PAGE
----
Yet the exact opposite happened in February, despite the fact the month opened with increased volatility and selling pressure as the world watched US bond yields lift and anti-volatility derivatives implode. Best performing sector for the month, by a long stretch? Healthcare, led by High PE outperformers CSL (CSL) and Cochlear (COH). Information Technology (IT) also proved a stand-out, equally led by High PE outperformers Computershare (CPU), REA Group (REA), NextDC (NXT), Altium (ALU), and numerous others.

[Note: I do not agree with the inclusion of Computershare, REA Group and NextDC, but the IT sector index promoted by the ASX does include these names, as well as Domain Holdings. Hence for the sake of simplicity, I'll just stick by it for the purpose of this review].

On the other end of the spectrum, cheap looking out-of-favour stalwarts such as Harvey Norman (HVN), QBE Insurance (QBE), Myer Holdings (MYR), Vocus Communications (VOC), IPH ltd (IPH), Asaleo Care (AHY) and iSentia (ISD) simply continued their bad news cycle, and share prices are sharply lower in the aftermath of yet more disappointing financial results.

Interpret results in the context of market expectations

One should never forget, in the short term, reporting season is all about market expectations and how the financial performances that are being released compare to those expectations. Hence, immediate share price responses are not always an accurate indicator of what follows next.

One relationship is direct and undeniable: if analysts are forced to upgrade or downgrade their forecasts and valuations, the share price virtually always follows suit, unless the price is already accounting for it. The stand-out example this February was delivered by a2 Milk (A2M) with many an expert adopting a cautious approach beforehand given the share price had quadrupled over the prior twelve months. But since January 1st, a2 Milk shares are up more than 40% (not a typo) and most of these gains have occurred on the day the company released its interim financials.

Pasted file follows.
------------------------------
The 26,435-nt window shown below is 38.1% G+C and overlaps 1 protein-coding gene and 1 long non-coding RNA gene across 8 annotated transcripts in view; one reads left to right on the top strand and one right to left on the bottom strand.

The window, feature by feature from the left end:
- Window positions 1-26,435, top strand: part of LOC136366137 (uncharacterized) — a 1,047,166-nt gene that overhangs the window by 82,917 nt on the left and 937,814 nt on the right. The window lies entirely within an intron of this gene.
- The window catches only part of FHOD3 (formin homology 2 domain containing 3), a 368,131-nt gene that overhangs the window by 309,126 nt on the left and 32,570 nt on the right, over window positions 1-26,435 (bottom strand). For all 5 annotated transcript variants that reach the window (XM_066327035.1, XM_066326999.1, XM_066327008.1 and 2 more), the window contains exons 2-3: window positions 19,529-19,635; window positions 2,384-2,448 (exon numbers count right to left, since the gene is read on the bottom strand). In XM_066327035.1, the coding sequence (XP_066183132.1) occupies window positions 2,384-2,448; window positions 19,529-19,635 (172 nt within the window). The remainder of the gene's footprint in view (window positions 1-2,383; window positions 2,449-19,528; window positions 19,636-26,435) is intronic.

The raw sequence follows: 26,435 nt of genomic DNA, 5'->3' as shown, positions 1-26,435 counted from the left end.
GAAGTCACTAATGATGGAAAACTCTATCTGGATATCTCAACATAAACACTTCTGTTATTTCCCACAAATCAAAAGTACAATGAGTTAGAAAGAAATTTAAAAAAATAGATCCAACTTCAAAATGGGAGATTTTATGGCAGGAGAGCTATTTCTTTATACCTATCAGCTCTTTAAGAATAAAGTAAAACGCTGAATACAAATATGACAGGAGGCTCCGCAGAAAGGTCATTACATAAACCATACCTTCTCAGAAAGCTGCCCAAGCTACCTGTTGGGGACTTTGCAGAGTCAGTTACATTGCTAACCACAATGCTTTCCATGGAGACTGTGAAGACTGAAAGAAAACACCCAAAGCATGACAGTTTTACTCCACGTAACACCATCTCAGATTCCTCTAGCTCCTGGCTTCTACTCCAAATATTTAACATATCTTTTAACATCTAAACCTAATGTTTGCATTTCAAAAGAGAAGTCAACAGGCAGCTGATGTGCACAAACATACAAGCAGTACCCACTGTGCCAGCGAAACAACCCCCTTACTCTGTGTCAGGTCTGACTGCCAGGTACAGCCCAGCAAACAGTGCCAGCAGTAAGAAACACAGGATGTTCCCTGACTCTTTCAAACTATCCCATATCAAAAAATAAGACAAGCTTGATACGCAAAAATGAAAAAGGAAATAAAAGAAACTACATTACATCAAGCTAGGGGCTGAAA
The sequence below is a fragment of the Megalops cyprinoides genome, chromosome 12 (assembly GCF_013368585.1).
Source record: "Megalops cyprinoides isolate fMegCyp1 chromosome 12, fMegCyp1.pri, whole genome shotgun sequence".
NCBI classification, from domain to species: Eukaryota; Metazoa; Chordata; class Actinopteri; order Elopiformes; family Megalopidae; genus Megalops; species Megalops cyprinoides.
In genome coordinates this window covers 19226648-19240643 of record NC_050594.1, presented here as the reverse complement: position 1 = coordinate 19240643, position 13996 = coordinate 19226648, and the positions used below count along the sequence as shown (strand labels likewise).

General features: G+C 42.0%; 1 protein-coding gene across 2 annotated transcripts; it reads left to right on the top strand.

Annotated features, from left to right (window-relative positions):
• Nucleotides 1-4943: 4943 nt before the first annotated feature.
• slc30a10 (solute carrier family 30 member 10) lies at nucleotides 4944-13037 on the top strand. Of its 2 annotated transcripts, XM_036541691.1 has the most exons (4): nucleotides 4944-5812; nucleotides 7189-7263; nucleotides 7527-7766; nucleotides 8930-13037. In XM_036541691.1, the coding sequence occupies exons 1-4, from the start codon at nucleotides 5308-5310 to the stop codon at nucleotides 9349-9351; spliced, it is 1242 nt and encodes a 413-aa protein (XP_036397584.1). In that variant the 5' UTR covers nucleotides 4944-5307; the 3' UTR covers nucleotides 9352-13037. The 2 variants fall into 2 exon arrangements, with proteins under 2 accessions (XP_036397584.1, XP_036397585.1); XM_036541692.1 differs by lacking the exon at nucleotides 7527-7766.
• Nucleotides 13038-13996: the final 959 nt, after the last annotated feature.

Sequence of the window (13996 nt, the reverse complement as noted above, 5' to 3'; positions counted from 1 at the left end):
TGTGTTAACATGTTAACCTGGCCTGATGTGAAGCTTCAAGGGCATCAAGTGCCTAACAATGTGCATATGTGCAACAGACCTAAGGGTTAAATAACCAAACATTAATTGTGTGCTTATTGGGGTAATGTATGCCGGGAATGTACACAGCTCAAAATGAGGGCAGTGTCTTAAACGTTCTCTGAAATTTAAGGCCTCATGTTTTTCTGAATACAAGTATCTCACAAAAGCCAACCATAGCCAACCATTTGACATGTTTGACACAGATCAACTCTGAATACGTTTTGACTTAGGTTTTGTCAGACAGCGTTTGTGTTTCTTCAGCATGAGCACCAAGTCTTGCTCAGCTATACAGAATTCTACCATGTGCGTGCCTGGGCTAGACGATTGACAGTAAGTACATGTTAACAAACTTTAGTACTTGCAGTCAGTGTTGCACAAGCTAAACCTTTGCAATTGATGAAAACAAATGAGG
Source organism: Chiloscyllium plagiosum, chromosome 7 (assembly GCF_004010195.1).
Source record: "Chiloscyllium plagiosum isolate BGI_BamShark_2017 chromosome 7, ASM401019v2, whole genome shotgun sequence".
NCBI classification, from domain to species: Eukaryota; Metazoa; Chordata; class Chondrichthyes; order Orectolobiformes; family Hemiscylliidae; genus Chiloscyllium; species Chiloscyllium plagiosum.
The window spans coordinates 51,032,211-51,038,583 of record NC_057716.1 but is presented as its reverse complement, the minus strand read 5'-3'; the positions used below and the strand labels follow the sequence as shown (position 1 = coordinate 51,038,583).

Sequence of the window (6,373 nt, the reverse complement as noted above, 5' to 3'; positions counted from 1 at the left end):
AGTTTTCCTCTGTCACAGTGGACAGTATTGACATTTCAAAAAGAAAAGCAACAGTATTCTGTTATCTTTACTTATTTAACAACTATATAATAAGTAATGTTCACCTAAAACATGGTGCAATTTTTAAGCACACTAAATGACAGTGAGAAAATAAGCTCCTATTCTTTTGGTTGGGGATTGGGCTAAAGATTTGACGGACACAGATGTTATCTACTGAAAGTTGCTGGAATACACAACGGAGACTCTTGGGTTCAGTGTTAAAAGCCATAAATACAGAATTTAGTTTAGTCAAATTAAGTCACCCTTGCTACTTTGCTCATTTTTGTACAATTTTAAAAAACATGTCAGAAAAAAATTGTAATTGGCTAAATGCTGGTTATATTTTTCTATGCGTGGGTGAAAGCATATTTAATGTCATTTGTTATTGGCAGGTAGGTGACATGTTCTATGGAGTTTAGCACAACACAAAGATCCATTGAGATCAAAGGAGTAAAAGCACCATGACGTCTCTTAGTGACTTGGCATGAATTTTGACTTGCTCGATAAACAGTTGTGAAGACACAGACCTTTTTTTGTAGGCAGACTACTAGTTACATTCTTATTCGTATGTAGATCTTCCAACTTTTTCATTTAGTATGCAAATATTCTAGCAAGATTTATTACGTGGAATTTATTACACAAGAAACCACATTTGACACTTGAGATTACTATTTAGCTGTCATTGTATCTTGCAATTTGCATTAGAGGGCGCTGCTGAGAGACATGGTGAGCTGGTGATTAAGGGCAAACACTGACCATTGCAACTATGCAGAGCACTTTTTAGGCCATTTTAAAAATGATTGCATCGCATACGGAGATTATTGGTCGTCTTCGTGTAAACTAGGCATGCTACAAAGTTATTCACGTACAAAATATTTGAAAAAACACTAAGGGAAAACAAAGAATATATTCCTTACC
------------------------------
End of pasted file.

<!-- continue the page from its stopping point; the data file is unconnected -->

FNArena subscribers can observe via Stock Analysis on the website how earnings forecasts and stockbroker valuations equally jumped higher since that day. Today, consensus target sits double digit percentage above a sideways moving share price.

Seen through the prism of stockbroking analysts expectations, February 2018 delivered one of the best reporting seasons for corporate Australia over the past five years. FNArena statistics are not definitive as yet, but on our assessment some 37% of 318 reporting companies throughout the season have clearly beaten market expectations. This is equal the highest percentage with February 2016.

Back then, 21% of reporting companies disappointed. This time around profit misses represent 25% of all released results. The average increase in price target of 4% is well above average, but still beaten by two 5%+ increases respectively in February 2014 and February 2015. Changes in recommendations throughout the season favoured upgrades above downgrades; 87 versus 54. Only one other reporting season had more upgrades than downgrades. In August 2015 the ratio stood at 116 up versus 40 down.

Other factors worth mentioning:

-Earnings estimates usually decline by the end of most reporting seasons, but most brokers report the opposite happened this February. Average profit growth sits around 6-7%, which is reasonable yet below double digit growth in 2017, as well as double digit growth internationally.

On a relative basis, Australia remains a laggard, as also pointed out by UBS.

-Positive surprises include capital management and dividends, with the added observation that a lot remains dependent on mining companies enjoying higher for longer prices, while boards remains hesitant to start investing in new production capacity. Analysts have noted a renewed appetite for corporate action, but also that cost growth is making a come-back. This kept numerous market updates by resources companies rather underwhelming, despite the apparent buoyant global conditions.